When I visited the doctor the other day, I noticed on her billing page that she marked borderline personality disorder.
Not that it bothers me or anything, I’ve had the diagnosis for a while, but when we last spoke she took the BPD off. She said that I wasn’t showing signs of it anymore. She took it off.
People with BPD, or so I’ve read, can lose the diagnosis within two years of being diagnosed. They use therapy and medications for the symptoms, but you can get better. Again, at least that’s what I have read recently.
I think over time, my symptoms have gotten better. I no longer feel like people are abandoning me or that people are leaving me. I’m no longer trying to push people away. I feel better in that sense. And I’ve been so focused on my bipolar disorder and PTSD that I’ve forgotten about the borderline.
I meant to ask her if I’m still borderline or if she is rediagnosing me. But I forgot. I guess that’s a question for next time.
So I found a new doctor. Yay! And she listened to me. I don’t feel like they are going to be spending a lot of time with me in the office, which, I’m not sure how I feel about that at the moment. But, my first appointment was great.
So, this time, since it’s a new doctor, and my history of new doctors as of late has been rocky, I took my husband with me for some much needed support. He was able to fill in some gaps when I was floundering for words or when they asked a question that I didn’t know how to answer, super helpful. When they talked about stuff that I was uncomfortable with, he was supportive, took my hand and made sure I was OK. Again, super great. We didn’t talk much about the borderline personality disorder, which I am still a little upset about, I like to talk about my diagnosis more with doctors. They didn’t even talk to me about my diagnosis, I told them what I had been diagnosed with, told them my history, we answered a long questionnaire, and answered her questions. At the end of the first session, they hand me a sheet of paper that has the new diagnosis on there. This is after we discussed medications. So new diagnosis are as follows, so far: Bipolar 2, generalized anxiety disorder, panic disorder, and PTSD, again……… I don’t like when they put the PTSD on there, because yes, the rape happened, and the abuse happened, but I don’t feel like that’s a part of who I am anymore. I don’t have flashbacks anymore, I don’t have nightmares. It’s just not who I am. Or at least I don’t think so.
So the new meds are working out ok. Except that it’s 3 am and I’m writing a blog post and I’m tired but not sleepy. And I’ve had a headache for 2 days, but I’m not sure if that’s the meds or something else at this point. I’ve been prescribed geodon at 40 mg. At first they had me taking it with the seroquel 100 mg, and I would wake up super slow and sleepy. And would be falling asleep at work, like standing up falling asleep. So they cut the seroquel to 50 mg. Still sleepy, not as bad, but still sleepy. Like still falling asleep at work, but if I kept walking I would be somewhat ok. So now they have it where I’m just taking the geodon without the seroquel. I’m still taking topamax. And I have ativan for emergencies. So now, if I could just get some sleep that would be great!
Mood wise, I feel fine. I might be in a manic state right now. Maybe that’s why I’m not sleeping? I’m also having hot flashes. I’m not sure if that’s my hormones acting up or the med.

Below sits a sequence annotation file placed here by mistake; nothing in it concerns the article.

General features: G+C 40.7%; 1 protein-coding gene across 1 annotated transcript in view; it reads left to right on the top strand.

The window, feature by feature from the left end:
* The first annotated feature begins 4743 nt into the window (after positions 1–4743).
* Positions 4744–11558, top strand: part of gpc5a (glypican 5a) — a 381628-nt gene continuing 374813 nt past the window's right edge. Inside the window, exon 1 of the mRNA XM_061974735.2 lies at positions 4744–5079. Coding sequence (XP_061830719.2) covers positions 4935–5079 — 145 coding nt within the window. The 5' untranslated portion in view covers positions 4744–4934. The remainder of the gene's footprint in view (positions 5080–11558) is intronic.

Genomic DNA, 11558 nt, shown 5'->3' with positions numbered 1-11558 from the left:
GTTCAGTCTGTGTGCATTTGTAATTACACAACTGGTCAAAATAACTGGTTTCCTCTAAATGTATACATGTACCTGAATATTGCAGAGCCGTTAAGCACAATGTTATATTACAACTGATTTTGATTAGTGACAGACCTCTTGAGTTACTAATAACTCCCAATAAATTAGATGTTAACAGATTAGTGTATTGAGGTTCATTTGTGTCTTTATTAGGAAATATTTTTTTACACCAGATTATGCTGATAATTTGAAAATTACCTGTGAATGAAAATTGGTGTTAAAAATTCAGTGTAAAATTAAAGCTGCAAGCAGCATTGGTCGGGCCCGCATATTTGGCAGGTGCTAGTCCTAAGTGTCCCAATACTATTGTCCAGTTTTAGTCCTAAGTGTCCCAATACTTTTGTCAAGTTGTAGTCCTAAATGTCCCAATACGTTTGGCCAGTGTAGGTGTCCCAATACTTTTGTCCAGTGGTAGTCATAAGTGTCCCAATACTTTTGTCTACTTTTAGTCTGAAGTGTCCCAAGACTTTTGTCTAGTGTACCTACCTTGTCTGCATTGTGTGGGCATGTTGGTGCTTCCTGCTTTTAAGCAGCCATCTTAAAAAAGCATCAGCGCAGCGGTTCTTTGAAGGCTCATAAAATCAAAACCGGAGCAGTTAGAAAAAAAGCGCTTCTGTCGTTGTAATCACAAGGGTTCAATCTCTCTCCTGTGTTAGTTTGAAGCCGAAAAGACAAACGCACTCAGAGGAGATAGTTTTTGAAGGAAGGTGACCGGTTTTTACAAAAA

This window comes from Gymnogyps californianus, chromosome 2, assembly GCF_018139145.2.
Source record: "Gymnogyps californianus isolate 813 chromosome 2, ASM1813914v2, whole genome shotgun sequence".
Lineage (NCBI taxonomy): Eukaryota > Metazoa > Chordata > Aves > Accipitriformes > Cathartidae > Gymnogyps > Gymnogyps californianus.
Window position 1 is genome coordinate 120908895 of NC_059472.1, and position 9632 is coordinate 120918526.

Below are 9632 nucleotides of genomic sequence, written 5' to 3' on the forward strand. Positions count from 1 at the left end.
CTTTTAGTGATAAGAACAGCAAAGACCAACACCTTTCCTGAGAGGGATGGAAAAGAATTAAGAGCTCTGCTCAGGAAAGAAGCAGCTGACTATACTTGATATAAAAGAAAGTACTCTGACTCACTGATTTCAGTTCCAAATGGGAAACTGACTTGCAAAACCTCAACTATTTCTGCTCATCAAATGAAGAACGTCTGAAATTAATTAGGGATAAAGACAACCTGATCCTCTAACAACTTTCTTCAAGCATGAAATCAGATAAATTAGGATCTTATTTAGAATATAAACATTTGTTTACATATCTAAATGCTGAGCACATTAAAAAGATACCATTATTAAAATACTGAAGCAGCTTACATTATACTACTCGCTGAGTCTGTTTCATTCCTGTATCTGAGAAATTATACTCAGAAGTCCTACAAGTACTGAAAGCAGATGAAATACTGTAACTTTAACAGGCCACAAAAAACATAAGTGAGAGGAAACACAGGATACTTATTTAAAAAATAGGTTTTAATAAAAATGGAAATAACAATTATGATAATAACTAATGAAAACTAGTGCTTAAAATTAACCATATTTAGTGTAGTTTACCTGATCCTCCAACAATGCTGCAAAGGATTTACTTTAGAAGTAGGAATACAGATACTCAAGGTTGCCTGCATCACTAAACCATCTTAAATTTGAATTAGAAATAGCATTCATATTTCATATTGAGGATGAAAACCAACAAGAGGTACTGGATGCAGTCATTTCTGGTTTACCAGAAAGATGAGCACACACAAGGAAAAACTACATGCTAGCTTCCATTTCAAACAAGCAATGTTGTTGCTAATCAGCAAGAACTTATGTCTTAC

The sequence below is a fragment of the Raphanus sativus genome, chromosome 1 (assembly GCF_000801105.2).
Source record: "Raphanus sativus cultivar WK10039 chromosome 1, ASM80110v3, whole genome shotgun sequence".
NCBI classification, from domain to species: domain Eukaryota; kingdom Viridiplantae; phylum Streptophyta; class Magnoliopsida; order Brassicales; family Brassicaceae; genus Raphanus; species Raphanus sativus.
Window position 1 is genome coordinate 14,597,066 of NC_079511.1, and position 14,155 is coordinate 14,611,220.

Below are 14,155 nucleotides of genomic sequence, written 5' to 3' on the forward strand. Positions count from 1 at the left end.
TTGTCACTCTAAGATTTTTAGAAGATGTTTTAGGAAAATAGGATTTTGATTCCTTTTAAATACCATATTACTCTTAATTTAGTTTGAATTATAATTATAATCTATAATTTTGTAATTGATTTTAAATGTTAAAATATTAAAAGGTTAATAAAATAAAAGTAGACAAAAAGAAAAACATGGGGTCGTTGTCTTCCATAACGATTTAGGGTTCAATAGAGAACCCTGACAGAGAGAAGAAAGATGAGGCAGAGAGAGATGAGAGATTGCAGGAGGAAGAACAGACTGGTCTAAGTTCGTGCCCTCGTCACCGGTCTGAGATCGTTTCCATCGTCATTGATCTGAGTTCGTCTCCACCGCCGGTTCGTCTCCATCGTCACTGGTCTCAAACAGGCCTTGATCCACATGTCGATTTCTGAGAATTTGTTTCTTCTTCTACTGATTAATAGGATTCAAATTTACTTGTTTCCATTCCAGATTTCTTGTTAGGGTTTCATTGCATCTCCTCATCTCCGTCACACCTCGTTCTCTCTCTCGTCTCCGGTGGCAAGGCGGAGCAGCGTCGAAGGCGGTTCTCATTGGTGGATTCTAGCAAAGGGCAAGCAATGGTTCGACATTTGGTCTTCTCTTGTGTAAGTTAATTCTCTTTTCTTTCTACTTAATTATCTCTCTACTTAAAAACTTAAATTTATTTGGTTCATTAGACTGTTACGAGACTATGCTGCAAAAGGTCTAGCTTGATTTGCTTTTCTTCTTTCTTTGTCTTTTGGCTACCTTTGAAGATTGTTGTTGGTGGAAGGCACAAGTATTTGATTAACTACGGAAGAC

Hopefully I will get some sleep soon.
I’m so frustrated with doctors.
They are the ones who are in charge of medications because they know how they interact with each other and how they work with the body… That does not give them authority over my body.
One goal, or dream, that I have held very dear to my heart, is to have a family. To have a child, born of my body, carried and conceived by me. Why is that such a hard concept? Women do it all the time. Women who don’t even want babies, have babies. But when a woman who has bipolar or BPD wants to have a child, it feels like the world is against it.
“It’s dangerous!” They say, while looking down on you.
“You’re dangerous!” He said, with his mouth in a firm line, looking over his glasses, as if he just said the most obvious thing in the world.
“You think it’s going to be easy? Because it’s not. You won’t get any sleep. Because there is no such thing as sleep with an infant. And they poop all over everything.” She exclaimed, as if I don’t know anything about babies, or what happens with babies. Yes, I’m very aware that babies poop and don’t sleep through the night, and they eat, a lot.
“Negative.” The nurse said as she poked her head through the door. “Oh, thank God. That’s great news!” The doctor looks so relieved as she peers at me with this look of elation on her face. All the while, my heart is breaking inside.
She asks me if I’m stable, I say yes. I tell her that I am working and that I have goals and one of my goals includes having a baby. But, of course, I understand that I can’t be on these medications and have a baby, that’s why I’m asking for help.
“You do realise that bipolar is genetic, right? So you’d be passing that along to your child. And you’re ok with that? And, what, you’re going to do this alone?” Well, no I have my husband. (And heart disease and diabetes is genetic, too. That doesn’t mean you’ll automatically have it what’s your point?) “And he’s ok with this?” Well, yes we want a child. “Are you trying to wean yourself off of these medications, because this would be disasterous to a baby.” Yes, I’ve gotten off of several medications, and I’m just down to this. “Well ok, but I’m not going to be a part of it. And I won’t prescribe you these medications, you’ll have to see someone else, this isn’t my area of expertise.” That’s fine…that’s kinda why I was here… not for a lecture… but until you get the referral can you at least give me a refill for what I am taking so I don’t run out? “Fine, but I’m only giving you a 30 day prescription, and don’t try to get pregnant, because I don’t want to be responsible for this. And tell him to wear a condom for a while.”